Besides the fact that the book isn’t as engrossing as I expected it to be, I am not sure that Rubenhold delivered on her attempts to prove that these five women were not prostitutes. From the information the author herself has presented, it seems apparent to me that these women each DID resort to prostitution as a means of survival. However, this is not something to be overlooked or vilified; rather than revising history, let’s acknowledge the truth of these women’s plights and offer empathy for their lack of alternative options. Even if these five women were prostitutes, that was simply a part of who they were (just as the fact that they were Jack the Ripper’s victims is only a portion of each of their stories).
This was an interesting read, and in this era of victim spotlighting, I’m not surprised that it’s gotten so much attention. I’m glad that these five women are finally being honored in some way, but question whether this is how the women themselves would have wanted their stories told.
My Rating: 3.5 Stars.
Every Fifteen Minutes, by Lisa Scottoline: Dr. Eric Parrish is at the peak of his career as the Chief of a Psychiatric Unit in a Philadelphia hospital. Unfortunately, his personal life is in shambles, with his wife having recently filed for divorce and now trying to distance him from their young daughter. Soon, his career is also threatened when Max, a teenage patient whom he is treating for OCD, goes missing after his crush is found dead. Eric embarks on a search for Max, but in attempting to protect his client, he inexplicably becomes a person of interest in the girl’s murder. Further jeopardizing his career are the false allegations he is facing for a trumped up charge of sexual harassment. It seems as though someone is determined to ruin Eric’s life, but who? And how is his downfall connected to the undisclosed second narrator who self-identifies as a sociopath set upon the ultimate act of destruction?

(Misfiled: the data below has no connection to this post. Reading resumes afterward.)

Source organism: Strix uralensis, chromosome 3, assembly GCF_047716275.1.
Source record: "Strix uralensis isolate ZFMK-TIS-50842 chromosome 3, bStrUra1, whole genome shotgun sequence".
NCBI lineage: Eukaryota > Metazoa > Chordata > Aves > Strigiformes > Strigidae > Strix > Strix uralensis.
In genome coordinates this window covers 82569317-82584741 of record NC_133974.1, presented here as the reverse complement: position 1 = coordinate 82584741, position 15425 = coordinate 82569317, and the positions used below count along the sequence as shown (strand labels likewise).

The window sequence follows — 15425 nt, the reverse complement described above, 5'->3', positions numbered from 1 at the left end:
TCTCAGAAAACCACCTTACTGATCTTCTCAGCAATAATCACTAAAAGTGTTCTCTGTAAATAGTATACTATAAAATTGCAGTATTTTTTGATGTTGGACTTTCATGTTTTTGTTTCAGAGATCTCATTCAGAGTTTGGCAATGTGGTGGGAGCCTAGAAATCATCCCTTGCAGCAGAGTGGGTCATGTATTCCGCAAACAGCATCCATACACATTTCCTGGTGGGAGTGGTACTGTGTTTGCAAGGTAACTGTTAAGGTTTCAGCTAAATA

This is a very readable (if not particularly well-written or original) thriller with plenty of juicy twists. I was slightly bothered by the mental illness stereotypes, and while the unreliable narrator serves to maintain the suspenseful tone, I found it pretty cheesy. Still, the book is entertaining with a protagonist I could root for and a refreshing lack of vulgarity (something I really appreciate in Scottoline’s writing).
My Rating: 3.5 Stars.
One Wednesday I’ll be back with reviews of six more books I read this month. Until then, happy reading!